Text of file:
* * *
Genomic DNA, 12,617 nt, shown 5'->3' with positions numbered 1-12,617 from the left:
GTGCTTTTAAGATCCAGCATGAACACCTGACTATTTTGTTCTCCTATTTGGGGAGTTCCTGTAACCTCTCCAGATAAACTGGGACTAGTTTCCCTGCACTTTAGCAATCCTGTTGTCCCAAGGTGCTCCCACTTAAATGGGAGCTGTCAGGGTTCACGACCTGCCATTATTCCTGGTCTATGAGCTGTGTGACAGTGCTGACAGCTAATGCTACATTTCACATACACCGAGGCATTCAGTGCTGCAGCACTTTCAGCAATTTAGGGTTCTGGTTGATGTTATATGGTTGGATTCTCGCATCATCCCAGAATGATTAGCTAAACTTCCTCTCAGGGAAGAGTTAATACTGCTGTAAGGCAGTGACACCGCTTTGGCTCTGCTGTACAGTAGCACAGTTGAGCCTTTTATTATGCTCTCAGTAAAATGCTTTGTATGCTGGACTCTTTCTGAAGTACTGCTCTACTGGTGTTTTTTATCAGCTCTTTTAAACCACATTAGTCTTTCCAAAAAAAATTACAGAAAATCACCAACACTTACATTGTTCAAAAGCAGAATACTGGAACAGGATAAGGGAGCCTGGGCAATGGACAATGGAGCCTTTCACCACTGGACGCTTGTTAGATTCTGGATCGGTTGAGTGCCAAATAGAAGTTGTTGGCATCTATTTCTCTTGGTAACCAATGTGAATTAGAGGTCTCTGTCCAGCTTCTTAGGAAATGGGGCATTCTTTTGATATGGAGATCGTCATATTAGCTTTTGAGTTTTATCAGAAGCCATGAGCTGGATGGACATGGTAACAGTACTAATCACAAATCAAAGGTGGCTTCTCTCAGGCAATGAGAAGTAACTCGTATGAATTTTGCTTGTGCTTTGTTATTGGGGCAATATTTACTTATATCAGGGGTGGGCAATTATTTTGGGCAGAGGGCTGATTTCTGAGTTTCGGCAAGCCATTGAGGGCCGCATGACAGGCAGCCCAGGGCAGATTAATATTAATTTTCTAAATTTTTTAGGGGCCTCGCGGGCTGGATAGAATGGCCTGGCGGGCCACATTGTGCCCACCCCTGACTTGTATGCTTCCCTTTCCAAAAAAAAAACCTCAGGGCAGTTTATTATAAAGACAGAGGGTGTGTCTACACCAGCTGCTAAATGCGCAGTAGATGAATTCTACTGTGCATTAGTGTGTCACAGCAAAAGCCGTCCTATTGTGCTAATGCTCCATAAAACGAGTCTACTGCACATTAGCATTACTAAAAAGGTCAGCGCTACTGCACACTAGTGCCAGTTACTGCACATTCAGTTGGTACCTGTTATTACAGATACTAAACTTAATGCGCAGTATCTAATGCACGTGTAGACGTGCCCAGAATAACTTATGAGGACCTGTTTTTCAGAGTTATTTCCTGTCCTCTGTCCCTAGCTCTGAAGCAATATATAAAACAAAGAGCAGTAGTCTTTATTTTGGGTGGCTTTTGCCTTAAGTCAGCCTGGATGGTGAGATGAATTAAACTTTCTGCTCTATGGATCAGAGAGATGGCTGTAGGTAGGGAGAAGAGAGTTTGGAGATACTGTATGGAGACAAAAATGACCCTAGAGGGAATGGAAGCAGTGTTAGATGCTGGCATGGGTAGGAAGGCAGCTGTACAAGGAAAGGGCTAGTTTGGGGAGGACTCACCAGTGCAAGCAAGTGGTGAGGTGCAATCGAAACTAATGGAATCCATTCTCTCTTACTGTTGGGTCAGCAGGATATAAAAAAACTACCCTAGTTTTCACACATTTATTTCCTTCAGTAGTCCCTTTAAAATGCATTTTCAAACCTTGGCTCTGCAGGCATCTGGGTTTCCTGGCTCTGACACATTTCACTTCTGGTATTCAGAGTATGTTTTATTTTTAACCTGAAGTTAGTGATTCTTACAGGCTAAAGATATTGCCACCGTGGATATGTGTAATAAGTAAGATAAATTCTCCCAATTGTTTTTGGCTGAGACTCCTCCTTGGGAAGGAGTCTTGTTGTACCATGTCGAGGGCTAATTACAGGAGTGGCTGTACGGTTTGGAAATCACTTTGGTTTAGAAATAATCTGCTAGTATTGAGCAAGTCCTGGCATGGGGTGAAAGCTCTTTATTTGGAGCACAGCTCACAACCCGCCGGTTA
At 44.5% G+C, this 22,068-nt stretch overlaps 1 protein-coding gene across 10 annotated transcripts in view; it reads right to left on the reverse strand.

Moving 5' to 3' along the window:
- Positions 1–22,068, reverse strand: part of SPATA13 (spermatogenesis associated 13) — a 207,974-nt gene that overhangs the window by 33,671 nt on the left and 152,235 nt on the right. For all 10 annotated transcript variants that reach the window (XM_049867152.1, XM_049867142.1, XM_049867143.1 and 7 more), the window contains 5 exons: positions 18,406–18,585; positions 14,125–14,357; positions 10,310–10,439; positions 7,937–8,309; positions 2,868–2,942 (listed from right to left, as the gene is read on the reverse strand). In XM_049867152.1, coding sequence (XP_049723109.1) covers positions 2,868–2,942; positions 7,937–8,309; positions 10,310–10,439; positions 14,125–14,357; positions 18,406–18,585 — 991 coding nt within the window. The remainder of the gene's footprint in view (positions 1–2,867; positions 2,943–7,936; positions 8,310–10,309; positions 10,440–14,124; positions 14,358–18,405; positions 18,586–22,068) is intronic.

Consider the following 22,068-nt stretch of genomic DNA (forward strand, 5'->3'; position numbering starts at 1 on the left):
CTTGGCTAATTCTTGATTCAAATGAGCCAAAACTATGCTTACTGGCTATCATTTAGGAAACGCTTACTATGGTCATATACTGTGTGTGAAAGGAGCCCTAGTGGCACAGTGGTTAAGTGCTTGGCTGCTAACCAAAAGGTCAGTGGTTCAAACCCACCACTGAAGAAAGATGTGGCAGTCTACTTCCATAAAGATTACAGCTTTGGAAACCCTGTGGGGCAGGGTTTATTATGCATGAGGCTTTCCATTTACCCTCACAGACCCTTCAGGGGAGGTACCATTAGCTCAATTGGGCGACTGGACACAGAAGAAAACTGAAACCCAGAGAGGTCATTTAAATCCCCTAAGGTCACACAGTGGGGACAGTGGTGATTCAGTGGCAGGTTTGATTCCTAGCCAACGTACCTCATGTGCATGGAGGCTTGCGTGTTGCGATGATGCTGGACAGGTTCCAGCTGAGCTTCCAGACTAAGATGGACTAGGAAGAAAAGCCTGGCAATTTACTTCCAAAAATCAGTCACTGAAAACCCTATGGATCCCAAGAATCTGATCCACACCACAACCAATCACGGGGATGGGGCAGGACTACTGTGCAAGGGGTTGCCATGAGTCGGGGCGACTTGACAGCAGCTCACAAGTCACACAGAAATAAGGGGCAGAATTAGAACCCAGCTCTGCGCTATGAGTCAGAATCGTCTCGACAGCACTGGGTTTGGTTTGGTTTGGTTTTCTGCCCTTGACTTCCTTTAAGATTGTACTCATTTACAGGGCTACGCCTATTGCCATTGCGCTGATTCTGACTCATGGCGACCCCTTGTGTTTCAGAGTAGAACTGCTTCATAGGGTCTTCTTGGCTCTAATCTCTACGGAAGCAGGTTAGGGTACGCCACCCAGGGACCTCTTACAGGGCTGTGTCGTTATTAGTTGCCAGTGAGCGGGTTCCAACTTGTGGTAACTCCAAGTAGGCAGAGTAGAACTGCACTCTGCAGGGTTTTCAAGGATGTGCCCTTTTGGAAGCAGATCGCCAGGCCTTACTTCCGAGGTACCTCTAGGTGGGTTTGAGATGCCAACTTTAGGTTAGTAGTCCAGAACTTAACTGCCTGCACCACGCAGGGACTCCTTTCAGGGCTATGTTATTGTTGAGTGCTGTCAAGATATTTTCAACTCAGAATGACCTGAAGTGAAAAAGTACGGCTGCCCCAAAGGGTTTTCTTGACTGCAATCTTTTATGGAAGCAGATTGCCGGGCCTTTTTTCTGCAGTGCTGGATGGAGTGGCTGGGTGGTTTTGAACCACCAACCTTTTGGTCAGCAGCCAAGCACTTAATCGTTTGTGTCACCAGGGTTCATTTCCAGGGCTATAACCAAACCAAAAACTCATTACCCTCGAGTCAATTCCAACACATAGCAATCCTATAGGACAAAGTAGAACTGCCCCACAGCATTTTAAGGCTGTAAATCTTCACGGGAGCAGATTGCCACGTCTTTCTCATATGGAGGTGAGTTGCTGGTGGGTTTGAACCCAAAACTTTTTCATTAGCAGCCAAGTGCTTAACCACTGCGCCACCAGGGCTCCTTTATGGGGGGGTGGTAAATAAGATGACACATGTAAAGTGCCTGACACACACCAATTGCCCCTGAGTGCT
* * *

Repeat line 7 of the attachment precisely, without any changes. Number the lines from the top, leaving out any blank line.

CTTGGCTAATTCTTGATTCAAATGAGCCAAAACTATGCTTACTGGCTATCATTTAGGAAACGCTTACTATGGTCATATACTGTGTGTGAAAGGAGCCCTAGTGGCACAGTGGTTAAGTGCTTGGCTGCTAACCAAAAGGTCAGTGGTTCAAACCCACCACTGAAGAAAGATGTGGCAGTCTACTTCCATAAAGATTACAGCTTTGGAAACCCTGTGGGGCAGGGTTTATTATGCATGAGGCTTTCCATTTACCCTCACAGACCCTTCAGGGGAGGTACCATTAGCTCAATTGGGCGACTGGACACAGAAGAAAACTGAAACCCAGAGAGGTCATTTAAATCCCCTAAGGTCACACAGTGGGGACAGTGGTGATTCAGTGGCAGGTTTGATTCCTAGCCAACGTACCTCATGTGCATGGAGGCTTGCGTGTTGCGATGATGCTGGACAGGTTCCAGCTGAGCTTCCAGACTAAGATGGACTAGGAAGAAAAGCCTGGCAATTTACTTCCAAAAATCAGTCACTGAAAACCCTATGGATCCCAAGAATCTGATCCACACCACAACCAATCACGGGGATGGGGCAGGACTACTGTGCAAGGGGTTGCCATGAGTCGGGGCGACTTGACAGCAGCTCACAAGTCACACAGAAATAAGGGGCAGAATTAGAACCCAGCTCTGCGCTATGAGTCAGAATCGTCTCGACAGCACTGGGTTTGGTTTGGTTTGGTTTTCTGCCCTTGACTTCCTTTAAGATTGTACTCATTTACAGGGCTACGCCTATTGCCATTGCGCTGATTCTGACTCATGGCGACCCCTTGTGTTTCAGAGTAGAACTGCTTCATAGGGTCTTCTTGGCTCTAATCTCTACGGAAGCAGGTTAGGGTACGCCACCCAGGGACCTCTTACAGGGCTGTGTCGTTATTAGTTGCCAGTGAGCGGGTTCCAACTTGTGGTAACTCCAAGTAGGCAGAGTAGAACTGCACTCTGCAGGGTTTTCAAGGATGTGCCCTTTTGGAAGCAGATCGCCAGGCCTTACTTCCGAGGTACCTCTAGGTGGGTTTGAGATGCCAACTTTAGGTTAGTAGTCCAGAACTTAACTGCCTGCACCACGCAGGGACTCCTTTCAGGGCTATGTTATTGTTGAGTGCTGTCAAGATATTTTCAACTCAGAATGACCTGAAGTGAAAAAGTACGGCTGCCCCAAAGGGTTTTCTTGACTGCAATCTTTTATGGAAGCAGATTGCCGGGCCTTTTTTCTGCAGTGCTGGATGGAGTGGCTGGGTGGTTTTGAACCACCAACCTTTTGGTCAGCAGCCAAGCACTTAATCGTTTGTGTCACCAGGGTTCATTTCCAGGGCTATAACCAAACCAAAAACTCATTACCCTCGAGTCAATTCCAACACATAGCAATCCTATAGGACAAAGTAGAACTGCCCCACAGCATTTTAAGGCTGTAAATCTTCACGGGAGCAGATTGCCACGTCTTTCTCATATGGAGGTGAGTTGCTGGTGGGTTTGAACCCAAAACTTTTTCATTAGCAGCCAAGTGCTTAACCACTGCGCCACCAGGGCTCCTTTATGGGGGGGTGGTAAATAAGATGACACATGTAAAGTGCCTGACACACACCAATTGCCCCTGAGTGCT